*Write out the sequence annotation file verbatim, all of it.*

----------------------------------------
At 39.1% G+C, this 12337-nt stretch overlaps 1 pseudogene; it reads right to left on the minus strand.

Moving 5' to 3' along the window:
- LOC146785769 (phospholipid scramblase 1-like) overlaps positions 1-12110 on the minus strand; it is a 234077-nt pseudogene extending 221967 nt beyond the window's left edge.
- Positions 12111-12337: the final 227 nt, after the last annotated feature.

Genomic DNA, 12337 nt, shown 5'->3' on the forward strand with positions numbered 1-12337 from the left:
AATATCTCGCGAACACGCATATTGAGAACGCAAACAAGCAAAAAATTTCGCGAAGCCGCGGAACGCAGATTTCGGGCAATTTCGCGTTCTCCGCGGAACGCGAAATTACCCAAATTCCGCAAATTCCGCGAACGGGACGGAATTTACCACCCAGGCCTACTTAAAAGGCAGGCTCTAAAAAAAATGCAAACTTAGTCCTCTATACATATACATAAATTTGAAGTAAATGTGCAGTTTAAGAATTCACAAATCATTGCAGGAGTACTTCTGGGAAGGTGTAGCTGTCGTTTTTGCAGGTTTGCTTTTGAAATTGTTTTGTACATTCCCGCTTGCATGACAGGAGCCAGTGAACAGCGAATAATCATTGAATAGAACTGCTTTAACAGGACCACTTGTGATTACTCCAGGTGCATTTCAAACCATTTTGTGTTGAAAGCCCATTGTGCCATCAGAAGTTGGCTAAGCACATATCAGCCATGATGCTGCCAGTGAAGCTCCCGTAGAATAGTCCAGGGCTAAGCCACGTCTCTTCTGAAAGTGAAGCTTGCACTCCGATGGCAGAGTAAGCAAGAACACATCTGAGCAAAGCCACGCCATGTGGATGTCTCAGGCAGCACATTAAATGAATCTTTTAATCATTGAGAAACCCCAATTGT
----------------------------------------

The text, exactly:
At 39.1% G+C, this 12337-nt stretch overlaps 1 pseudogene; it reads right to left on the minus strand.

Moving 5' to 3' along the window:
- LOC146785769 (phospholipid scramblase 1-like) overlaps positions 1-12110 on the minus strand; it is a 234077-nt pseudogene extending 221967 nt beyond the window's left edge.
- Positions 12111-12337: the final 227 nt, after the last annotated feature.

Genomic DNA, 12337 nt, shown 5'->3' on the forward strand with positions numbered 1-12337 from the left:
AATATCTCGCGAACACGCATATTGAGAACGCAAACAAGCAAAAAATTTCGCGAAGCCGCGGAACGCAGATTTCGGGCAATTTCGCGTTCTCCGCGGAACGCGAAATTACCCAAATTCCGCAAATTCCGCGAACGGGACGGAATTTACCACCCAGGCCTACTTAAAAGGCAGGCTCTAAAAAAAATGCAAACTTAGTCCTCTATACATATACATAAATTTGAAGTAAATGTGCAGTTTAAGAATTCACAAATCATTGCAGGAGTACTTCTGGGAAGGTGTAGCTGTCGTTTTTGCAGGTTTGCTTTTGAAATTGTTTTGTACATTCCCGCTTGCATGACAGGAGCCAGTGAACAGCGAATAATCATTGAATAGAACTGCTTTAACAGGACCACTTGTGATTACTCCAGGTGCATTTCAAACCATTTTGTGTTGAAAGCCCATTGTGCCATCAGAAGTTGGCTAAGCACATATCAGCCATGATGCTGCCAGTGAAGCTCCCGTAGAATAGTCCAGGGCTAAGCCACGTCTCTTCTGAAAGTGAAGCTTGCACTCCGATGGCAGAGTAAGCAAGAACACATCTGAGCAAAGCCACGCCATGTGGATGTCTCAGGCAGCACATTAAATGAATCTTTTAATCATTGAGAAACCCCAATTGT